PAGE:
How do you all plan to make Tavern Talk stand out amongst similar games that have already released?

First of all we have a setting currently fairly unique within the genre. The fantasy Innkeeper, usually only known as the NPC, that experiences all those triumphs and calamities second hand has not yet had their time to shine in a game exactly like this. It’s also a setting that comes with fun and unique characteristics reflected by the gameplay and narrative.

We try our best to fully embody the feeling of playing a TTRPG with your friends and that includes finding the right mechanics to represent the Innkeeper.

Tavern Talk screenshot of the innkeeper talking to an elf patron
Image Source: Gentle Troll Entertainment

Besides the drink mixing game that can influence the fate of Tavern Talk’s many characters, you can also collect rumors and piece them together into quests you can send your patrons on. The branching narrative you encounter is influenced by your drinks and many dialogue choices that can lead you in all kinds of different directions. Even the evolving interior of your tavern depends entirely on the choices you make. 

Tavern Talk also comes with an approximate runtime of 10 hours for one run and a plethora of replayability, due to all the different quest outcomes, dialogue branches and multiple endings.

We hope that we can join the list of cozy visual novels that people will come back to in comfort. Just like the ones that we love so much.

 Why was found family a theme you all wanted to focus on in this game?

Multiple reasons, really. One, found family is popular and well loved trope within the TTRPG community that we are pulling so much inspiration from. Many of us TTRPG players will have played at least one or 20 campaigns that ended up with their lovable cast of (probably slightly strange) characters finding a home in one another. We want Tavern Talk to capture the same feeling playing D&D can inspire and so it only felt natural to include this aspect of it as well. Even if we are playing as the Innkeeper this time. I mean, after all, how many of us have included a reluctant NPCs in our little found families?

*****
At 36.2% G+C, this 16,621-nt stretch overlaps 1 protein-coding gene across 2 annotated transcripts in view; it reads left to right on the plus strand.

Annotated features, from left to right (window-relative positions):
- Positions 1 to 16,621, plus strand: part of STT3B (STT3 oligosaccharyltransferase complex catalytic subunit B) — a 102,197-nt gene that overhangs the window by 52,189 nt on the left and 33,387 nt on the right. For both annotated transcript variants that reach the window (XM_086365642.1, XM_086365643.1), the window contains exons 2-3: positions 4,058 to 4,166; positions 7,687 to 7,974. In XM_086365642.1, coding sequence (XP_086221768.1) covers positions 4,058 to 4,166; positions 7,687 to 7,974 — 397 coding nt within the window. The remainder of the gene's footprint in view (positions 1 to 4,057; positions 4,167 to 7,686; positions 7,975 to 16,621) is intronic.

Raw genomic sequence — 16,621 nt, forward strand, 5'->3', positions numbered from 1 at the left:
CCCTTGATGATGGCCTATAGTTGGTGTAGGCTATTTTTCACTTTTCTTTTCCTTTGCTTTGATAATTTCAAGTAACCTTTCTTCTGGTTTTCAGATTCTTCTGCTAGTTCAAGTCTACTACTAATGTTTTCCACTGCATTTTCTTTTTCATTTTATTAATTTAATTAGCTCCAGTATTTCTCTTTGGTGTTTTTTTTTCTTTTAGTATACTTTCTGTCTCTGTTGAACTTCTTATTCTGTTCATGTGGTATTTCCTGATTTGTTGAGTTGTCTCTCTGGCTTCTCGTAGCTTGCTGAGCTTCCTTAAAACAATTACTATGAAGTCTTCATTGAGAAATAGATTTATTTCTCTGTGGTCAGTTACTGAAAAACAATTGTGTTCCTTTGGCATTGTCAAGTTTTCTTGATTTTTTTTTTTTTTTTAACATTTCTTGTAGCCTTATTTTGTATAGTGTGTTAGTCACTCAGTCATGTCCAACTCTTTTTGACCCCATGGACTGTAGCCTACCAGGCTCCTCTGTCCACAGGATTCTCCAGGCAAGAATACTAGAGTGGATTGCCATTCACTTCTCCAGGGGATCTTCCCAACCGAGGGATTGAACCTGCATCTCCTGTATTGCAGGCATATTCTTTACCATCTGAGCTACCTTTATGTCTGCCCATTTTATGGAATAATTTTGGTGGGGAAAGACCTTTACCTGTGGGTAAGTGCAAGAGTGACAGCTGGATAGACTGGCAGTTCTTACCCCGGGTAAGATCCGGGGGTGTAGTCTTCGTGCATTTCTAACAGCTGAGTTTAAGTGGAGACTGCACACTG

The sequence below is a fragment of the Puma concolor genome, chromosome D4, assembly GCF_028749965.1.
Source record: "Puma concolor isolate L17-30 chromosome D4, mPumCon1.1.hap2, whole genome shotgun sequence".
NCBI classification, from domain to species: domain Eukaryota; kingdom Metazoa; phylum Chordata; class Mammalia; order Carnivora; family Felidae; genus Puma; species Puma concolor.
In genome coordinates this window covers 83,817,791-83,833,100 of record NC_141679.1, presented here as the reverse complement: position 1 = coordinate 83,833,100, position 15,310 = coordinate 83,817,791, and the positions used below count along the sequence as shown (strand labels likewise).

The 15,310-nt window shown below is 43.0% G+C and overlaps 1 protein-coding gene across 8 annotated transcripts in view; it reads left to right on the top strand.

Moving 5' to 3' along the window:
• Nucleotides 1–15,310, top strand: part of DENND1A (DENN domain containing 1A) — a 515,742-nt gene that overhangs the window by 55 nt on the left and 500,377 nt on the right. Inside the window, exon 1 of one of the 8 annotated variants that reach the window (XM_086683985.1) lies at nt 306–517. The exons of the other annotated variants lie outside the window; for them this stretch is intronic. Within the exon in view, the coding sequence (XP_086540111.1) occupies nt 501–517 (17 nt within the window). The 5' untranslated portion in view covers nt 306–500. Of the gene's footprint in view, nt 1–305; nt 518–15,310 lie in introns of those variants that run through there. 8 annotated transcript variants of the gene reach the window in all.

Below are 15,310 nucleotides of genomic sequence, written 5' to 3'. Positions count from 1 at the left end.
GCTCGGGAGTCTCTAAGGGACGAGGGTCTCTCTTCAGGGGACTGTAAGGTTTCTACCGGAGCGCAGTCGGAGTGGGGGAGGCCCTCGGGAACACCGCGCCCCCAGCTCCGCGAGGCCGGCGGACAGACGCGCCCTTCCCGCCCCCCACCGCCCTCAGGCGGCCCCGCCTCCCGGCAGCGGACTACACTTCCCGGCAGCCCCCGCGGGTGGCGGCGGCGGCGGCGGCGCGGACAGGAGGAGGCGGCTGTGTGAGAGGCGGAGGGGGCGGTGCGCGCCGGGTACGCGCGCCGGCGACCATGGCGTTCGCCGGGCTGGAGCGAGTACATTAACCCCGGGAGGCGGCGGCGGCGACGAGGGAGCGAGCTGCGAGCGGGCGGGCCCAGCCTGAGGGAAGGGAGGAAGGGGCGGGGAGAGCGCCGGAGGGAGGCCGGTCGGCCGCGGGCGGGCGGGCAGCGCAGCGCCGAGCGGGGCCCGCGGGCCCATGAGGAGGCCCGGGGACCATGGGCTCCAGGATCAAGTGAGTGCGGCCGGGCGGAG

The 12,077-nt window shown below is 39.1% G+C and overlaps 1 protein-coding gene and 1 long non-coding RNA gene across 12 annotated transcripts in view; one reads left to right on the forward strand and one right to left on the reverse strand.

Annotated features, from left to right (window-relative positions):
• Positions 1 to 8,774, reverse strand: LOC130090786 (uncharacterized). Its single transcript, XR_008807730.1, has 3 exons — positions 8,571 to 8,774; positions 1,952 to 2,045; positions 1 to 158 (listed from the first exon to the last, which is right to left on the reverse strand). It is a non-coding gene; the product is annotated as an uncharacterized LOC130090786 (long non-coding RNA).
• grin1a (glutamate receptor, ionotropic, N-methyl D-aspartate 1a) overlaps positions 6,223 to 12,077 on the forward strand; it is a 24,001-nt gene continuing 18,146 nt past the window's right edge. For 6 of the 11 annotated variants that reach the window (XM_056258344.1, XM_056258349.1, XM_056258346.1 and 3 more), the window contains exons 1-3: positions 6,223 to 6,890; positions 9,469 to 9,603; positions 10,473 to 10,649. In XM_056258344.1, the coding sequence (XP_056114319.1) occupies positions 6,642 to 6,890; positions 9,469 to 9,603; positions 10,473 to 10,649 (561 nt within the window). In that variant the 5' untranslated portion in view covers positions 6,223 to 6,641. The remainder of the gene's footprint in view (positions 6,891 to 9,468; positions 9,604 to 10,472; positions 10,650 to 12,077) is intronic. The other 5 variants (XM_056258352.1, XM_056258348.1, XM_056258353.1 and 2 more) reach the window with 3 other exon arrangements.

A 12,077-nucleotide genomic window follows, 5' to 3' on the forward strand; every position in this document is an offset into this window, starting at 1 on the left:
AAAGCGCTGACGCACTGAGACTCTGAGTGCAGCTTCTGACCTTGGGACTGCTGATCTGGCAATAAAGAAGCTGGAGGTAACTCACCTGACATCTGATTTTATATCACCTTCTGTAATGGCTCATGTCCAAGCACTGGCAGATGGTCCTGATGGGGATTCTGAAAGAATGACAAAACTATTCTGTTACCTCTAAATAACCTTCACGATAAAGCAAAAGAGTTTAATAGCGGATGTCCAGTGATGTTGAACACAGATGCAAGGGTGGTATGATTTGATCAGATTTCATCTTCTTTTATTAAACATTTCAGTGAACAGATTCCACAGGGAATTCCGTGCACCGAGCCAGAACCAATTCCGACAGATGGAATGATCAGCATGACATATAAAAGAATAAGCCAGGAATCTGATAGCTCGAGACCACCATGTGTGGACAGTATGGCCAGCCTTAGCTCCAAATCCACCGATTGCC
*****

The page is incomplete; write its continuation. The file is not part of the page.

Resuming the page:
Tavern Talk screenshot of a wolf-person character named Caerlin saying "You little rascal. I like you."
Image Source: Gentle Troll Entertainment

It’s also, outside of D&D, a theme that deeply resonates with our community. Found family is a comforting trope for many people who have felt like outcasts some time in their lives, such as the queer community or many others.

It is important to us that the many queer themes of our story are not just found in the struggles we sometimes face – like the desire for (self-)acceptance, the want for a place of belonging, the search for identity – but also in the hopes that fill those spaces for you. Like finding your own family, a safe space of people who will love you no matter what and who will help you grow into a better version of yourself. We want to recreate that precious feeling through our game as best as we can. 

It’s also one of mine and Selima’s favorite tropes and we are writing this thing. So there’s that.

Tavern Talk has already blown past its goal on Kickstarter — currently sitting at $121,858 out of its $21,471 goal — so fans can look forward to a fully fleshed out version of the game with additional features and characters some time during Q2 of 2024.